The Impact of Negative and Positive Information on Source Credibility in a Field Setting

ABSTRACT - This paper examines the impact of positive and negative source information on the credibility of the advertising source and on audience perceptions of the company and advocated product. A field research study of Lee Iacocca, CEO of Chrysler Corporation indicates that the cognitive and affective dimensions of credibility respond differently to positive and negative information and that these dimensions relate differently to audience perceptions of product quality and safety.


Joanne M. Klebba and Lynette S. Unger (1983) ,"The Impact of Negative and Positive Information on Source Credibility in a Field Setting", in NA - Advances in Consumer Research Volume 10, eds. Richard P. Bagozzi and Alice M. Tybout, Ann Abor, MI : Association for Consumer Research, Pages: 11-16.

Advances in Consumer Research Volume 10, 1983      Pages 11-16


Joanne M. Klebba, University of Cincinnati

Lynette S. Unger, Miami University


This paper examines the impact of positive and negative source information on the credibility of the advertising source and on audience perceptions of the company and advocated product. A field research study of Lee Iacocca, CEO of Chrysler Corporation indicates that the cognitive and affective dimensions of credibility respond differently to positive and negative information and that these dimensions relate differently to audience perceptions of product quality and safety.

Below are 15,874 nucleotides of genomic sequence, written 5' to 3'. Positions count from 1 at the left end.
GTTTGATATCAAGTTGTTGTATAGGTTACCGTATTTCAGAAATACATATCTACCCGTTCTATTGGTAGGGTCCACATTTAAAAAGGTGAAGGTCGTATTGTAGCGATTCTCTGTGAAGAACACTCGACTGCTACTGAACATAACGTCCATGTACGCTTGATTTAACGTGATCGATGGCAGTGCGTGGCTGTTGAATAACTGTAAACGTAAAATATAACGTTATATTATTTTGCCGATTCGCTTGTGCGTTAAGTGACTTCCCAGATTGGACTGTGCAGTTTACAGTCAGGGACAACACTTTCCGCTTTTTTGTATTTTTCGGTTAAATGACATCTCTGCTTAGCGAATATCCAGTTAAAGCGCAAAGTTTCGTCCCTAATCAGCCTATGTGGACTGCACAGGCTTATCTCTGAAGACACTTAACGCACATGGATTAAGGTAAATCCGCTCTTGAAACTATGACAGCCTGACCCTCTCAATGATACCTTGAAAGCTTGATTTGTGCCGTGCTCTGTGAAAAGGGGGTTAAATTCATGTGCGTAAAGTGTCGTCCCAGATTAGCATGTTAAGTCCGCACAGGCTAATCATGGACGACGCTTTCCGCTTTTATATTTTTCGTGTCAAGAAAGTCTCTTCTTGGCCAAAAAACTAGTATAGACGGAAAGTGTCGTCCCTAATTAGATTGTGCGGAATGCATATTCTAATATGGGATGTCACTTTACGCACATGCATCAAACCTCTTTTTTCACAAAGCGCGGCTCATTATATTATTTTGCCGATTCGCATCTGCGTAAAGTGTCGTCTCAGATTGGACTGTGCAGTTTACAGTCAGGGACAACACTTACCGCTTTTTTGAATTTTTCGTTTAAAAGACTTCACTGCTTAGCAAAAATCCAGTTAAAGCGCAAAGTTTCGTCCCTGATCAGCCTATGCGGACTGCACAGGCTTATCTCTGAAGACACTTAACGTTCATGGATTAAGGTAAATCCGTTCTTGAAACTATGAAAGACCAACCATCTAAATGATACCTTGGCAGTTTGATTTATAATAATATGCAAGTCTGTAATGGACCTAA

The use of the celebrity as product advocate is recognized as an effective advertising technique. Published evidence indicates that testimonials enhance readership scores (Freeman 1957, Rudolph 1947), increase awareness and induce positive attitude change toward a company and its product (Fireworker and Friedman 1977, Kamen, Azhari and Kragh 1975). In addition, source credibility investigations generally conclude that the more credible a source, the more persuasive s/he is (Sternthal, Philips and Dholakia 1978).

The widespread use of celebrity endorsers and the tees they command (sometimes in excess of $1 million annually) attest indirectly to their success as product spokespersons. An estimated 33% of all television commercials contained celebrities in 1976 (Business Week 1978). Yet advertisers who use celebrity endorsers may encounter three major problems. First, lured by the generous compensation, many celebrities opt to advocate several products, a practice which can result in overexposure and a muddied image. In a study by Mowen and Brown (1981), results indicated that subjects saw the product and advertisement more favorably and demonstrated greater purchase interest when a celebrity endorsed one rather than several products. A second problem is the question of matching the product type with the appropriate celebrity. Kanungo and Pang (1973) investigated the effects of advertising models' sex and found that "fittingness" of the model is a determinant of perceived product quality. Friedman and Friedman (1979) found that endorser type effectiveness is dependent on product type. Because of the dramatic growth in the amount of negative information in the marketplace (Weinburger, Allen and Dillon 1981), a third problem is of critical interest. Marketers must now be concerned with negative information about their product, introduced by regulatory agencies, consumer groups, competitors or rumor. Moreover, advertisers using celebrities as advocates must also be concerned with these endorsers' public reputations as formed by the press, special interest groups or public investigations.